How well do the official figures that I have given to the House tally with the claims being made by those in favour of the Bill? Not very well—

Madam Deputy Speaker (Dame Dawn Primarolo): Order. The hon. Gentleman has been talking for a very long time on the same point. He has made the point very eloquently, but he is in danger of repeating the same point continuously by drawing on different comments from elsewhere. He is now repeating himself and—dare I say it?—repetition can sometimes get a bit tedious. This comes under Standing Orders, so I hope, given that there are others waiting to speak, that he will acknowledge that he has made his point and conclude his remarks.

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Philip Davies: I shall stay in order, Madam Deputy Speaker. I recall, back in 2005, when I was first here, the then Member for Hendon spoke for three hours and 17 minutes on a—

Madam Deputy Speaker: Order. Whether a contribution in the House is in order or not is measured not by time but by whether it continuously repeats a point or argument. However good the hon. Gentleman’s memory might be, the fact is that I am in the Chair now and I have given him my ruling. It is the content of a speech, not its length, that is the measure. He has made his point, so perhaps he will move on to another one. I do not want him to keep going over the same ground.

Philip Davies: I am absolutely not going to go over the same ground, Madam Deputy Speaker. I am going to compare the official figures with those given by the campaigning organisations that have asked for this Bill to be introduced, because they simply do not tally.

Shelter, which has been making a lot of noise on this subject, says on its website that last year 200,000 renters faced eviction just for speaking out about bad conditions. The official figures are nowhere near 200,000; Shelter has just picked a figure out of thin air and decided to run a campaign on the back of it. In the briefing note for this Bill, Shelter says that more than 200,000 renters have been evicted or served notice in the past year because they complained to their local council or their landlord about a problem in their home—that is simply not true. I am confused: is Shelter saying that 200,000 renters faced eviction, that 200,000 were either evicted or served a notice, or that 200,000 were evicted and many more live in fear of eviction? I do not know which it is, but I am certainly not sure that that is true. The Liberal Democrat Lord Stoneham has said that every year 300,000 tenants are evicted after making a complaint to their landlord about the state of their home, so we have fantasy figures inflation about this. I am not sure where the figures come from, and I would be very interested to know, but that is 150% of Shelter’s worst-case scenario of 200,000 people being evicted.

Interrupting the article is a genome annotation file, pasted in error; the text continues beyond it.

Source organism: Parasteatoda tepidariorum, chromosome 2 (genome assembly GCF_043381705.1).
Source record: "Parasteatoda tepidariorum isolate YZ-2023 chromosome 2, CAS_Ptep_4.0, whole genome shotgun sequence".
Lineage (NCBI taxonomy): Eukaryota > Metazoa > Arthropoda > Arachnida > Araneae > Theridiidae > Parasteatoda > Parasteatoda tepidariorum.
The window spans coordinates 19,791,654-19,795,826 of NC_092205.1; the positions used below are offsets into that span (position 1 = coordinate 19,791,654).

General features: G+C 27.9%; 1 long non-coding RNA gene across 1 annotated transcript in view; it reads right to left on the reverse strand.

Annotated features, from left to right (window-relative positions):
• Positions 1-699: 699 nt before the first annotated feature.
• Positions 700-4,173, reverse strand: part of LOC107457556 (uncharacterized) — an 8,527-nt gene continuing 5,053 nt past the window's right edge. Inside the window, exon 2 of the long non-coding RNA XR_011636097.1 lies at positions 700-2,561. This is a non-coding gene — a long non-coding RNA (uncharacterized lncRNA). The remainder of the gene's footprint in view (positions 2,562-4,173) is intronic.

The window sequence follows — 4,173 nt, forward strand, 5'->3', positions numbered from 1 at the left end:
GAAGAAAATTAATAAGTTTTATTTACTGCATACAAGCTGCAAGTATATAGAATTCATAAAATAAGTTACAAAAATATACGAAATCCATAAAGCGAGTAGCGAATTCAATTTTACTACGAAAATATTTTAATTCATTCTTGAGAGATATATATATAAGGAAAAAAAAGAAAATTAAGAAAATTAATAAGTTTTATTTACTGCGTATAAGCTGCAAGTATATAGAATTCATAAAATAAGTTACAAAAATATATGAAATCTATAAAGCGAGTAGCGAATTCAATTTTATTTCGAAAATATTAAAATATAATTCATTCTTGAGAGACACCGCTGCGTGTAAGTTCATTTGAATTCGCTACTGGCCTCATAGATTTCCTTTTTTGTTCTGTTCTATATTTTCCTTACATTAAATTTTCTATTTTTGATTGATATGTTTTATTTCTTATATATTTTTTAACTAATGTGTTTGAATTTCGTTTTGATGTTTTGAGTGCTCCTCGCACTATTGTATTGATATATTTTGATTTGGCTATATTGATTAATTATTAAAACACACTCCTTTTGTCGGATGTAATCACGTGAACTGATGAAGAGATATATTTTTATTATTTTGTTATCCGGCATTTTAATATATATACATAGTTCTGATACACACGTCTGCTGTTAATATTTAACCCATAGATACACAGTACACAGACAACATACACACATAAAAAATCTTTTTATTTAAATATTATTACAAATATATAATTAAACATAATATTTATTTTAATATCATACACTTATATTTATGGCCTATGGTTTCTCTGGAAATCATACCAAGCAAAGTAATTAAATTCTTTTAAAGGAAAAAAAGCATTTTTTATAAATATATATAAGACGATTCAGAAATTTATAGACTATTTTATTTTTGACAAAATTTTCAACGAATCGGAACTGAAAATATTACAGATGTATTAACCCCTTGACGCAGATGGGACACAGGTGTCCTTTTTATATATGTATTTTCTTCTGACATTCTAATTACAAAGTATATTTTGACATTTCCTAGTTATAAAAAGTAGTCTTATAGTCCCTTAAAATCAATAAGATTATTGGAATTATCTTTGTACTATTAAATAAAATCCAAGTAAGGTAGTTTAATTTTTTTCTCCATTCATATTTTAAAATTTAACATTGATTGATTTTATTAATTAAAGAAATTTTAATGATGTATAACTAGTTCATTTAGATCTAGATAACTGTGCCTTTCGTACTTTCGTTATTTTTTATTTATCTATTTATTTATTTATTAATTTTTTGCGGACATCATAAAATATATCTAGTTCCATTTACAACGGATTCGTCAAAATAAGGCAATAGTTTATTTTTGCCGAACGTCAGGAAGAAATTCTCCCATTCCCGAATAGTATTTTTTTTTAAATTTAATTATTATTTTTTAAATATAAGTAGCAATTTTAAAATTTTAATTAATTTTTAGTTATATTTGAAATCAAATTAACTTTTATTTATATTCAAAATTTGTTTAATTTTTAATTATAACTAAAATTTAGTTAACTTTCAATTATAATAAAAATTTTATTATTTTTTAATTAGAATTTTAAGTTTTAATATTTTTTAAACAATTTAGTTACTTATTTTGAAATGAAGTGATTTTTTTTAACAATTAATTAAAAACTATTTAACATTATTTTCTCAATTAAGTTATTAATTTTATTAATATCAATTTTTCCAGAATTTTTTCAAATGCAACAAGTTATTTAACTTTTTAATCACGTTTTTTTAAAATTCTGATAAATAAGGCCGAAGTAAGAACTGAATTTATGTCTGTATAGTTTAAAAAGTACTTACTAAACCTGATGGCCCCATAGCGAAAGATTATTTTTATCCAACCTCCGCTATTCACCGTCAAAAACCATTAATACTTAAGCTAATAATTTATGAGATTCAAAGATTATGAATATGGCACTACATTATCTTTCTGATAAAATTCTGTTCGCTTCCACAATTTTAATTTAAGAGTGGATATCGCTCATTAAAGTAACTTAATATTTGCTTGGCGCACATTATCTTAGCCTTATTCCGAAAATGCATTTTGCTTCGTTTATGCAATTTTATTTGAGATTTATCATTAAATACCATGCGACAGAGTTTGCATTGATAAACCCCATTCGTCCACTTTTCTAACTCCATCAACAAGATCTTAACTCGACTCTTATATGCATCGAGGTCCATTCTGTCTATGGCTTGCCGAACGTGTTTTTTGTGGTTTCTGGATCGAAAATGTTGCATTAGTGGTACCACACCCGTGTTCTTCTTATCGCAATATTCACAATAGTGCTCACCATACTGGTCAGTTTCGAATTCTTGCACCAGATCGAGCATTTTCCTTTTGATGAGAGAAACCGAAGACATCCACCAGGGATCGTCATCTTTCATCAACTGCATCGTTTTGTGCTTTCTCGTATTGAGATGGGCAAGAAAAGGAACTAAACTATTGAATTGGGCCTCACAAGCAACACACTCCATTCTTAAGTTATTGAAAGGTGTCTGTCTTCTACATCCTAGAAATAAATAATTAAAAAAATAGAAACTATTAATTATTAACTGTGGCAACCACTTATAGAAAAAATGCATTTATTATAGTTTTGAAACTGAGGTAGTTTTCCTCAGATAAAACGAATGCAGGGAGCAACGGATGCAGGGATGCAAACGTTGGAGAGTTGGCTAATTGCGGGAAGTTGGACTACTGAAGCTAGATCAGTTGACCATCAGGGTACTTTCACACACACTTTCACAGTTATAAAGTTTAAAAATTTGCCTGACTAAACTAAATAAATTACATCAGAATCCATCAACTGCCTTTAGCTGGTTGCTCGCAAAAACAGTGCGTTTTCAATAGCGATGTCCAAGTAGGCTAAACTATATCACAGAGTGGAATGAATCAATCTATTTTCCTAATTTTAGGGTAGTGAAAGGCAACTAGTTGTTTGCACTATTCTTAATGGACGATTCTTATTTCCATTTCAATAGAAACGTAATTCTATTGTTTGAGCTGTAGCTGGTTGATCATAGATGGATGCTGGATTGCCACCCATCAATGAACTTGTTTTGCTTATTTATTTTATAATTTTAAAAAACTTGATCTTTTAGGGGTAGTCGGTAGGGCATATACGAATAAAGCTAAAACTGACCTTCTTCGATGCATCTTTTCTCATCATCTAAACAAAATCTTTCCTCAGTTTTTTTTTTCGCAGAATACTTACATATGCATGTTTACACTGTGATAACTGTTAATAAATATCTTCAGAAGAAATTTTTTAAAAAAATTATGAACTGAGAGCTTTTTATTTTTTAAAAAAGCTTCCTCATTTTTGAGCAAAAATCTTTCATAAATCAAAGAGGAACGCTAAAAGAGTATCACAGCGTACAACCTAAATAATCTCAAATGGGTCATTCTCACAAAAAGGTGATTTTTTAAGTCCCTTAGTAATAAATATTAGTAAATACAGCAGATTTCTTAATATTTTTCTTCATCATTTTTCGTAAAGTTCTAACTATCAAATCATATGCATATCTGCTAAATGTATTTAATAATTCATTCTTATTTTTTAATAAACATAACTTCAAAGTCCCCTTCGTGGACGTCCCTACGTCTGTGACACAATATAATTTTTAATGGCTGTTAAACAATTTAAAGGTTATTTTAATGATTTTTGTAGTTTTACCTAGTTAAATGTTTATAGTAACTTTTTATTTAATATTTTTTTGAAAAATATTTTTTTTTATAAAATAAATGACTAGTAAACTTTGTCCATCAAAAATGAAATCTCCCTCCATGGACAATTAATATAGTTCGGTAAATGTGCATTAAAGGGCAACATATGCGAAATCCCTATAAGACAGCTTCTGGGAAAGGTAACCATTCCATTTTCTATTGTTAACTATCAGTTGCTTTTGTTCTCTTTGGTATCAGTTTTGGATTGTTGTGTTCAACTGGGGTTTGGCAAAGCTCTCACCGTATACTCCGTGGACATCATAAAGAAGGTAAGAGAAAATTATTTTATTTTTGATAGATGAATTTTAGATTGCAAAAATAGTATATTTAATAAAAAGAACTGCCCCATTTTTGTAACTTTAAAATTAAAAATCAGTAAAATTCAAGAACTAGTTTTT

Mr Chope: The Minister has fallen back on saying that he is relying on anecdotal evidence to justify this Bill. Bearing in mind the impact it will have on the whole of the private rental market, is it not right to look at the exact scale and try to find some evidence to justify the case for this Bill?

Philip Davies: Absolutely. The official figures are there; but the Government have just decided, presumably because an election is coming and the Minister thinks he might get a few cheap votes out of it, to ignore the evidence Paul Shamplina of Landlord Action has said that Shelter is

“engaging in a lot of guesswork”

on the figures. He said that the Government statistics show that last year there were 170,000 possession claims issued—the Minister might want to confirm that these are his Department’s figures—of which 113,000 were for the social sector. So that just leaves 57,000 in the private rented sector, 23,000 of which were through a hearing route—section 8—and 34,000 of which were through the accelerated possession routes. He says that

“most of the time tenants may not know the reason”

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why a section 21 notice is issued, because it is the landlord’s prerogative. Does the Minister want to confirm that that is the case and so those figures from Shelter are just completely wrong?

Landlord Action also carried out a survey of landlords who had served section 21 notices, finding that 28% of landlords said they had served a notice because their tenant was in rent arrears, with 2% advising that their tenants had asked for repairs to be carried out so they served a section 21 notice. It could be argued that those were retaliatory evictions, but the precise details are not known. The Competition and Markets Authority also notes that the database it analysed in preparing its review of lettings did not identify retaliatory eviction as a problem of any significance at all.

Given all that, we could be forgiven for being completely confused and wondering what the reality of the situation is. Helpfully, however, the Government have been answering parliamentary questions on this subject. My hon. Friend the Member for Plymouth, Sutton and Devonport (Oliver Colvile) asked how many section 21 notices were served in each of the past 12 months and in each of the past five years. The Minister of State, Department for Communities and Local Government, my hon. Friend the Member for Great Yarmouth (Brandon Lewis) said: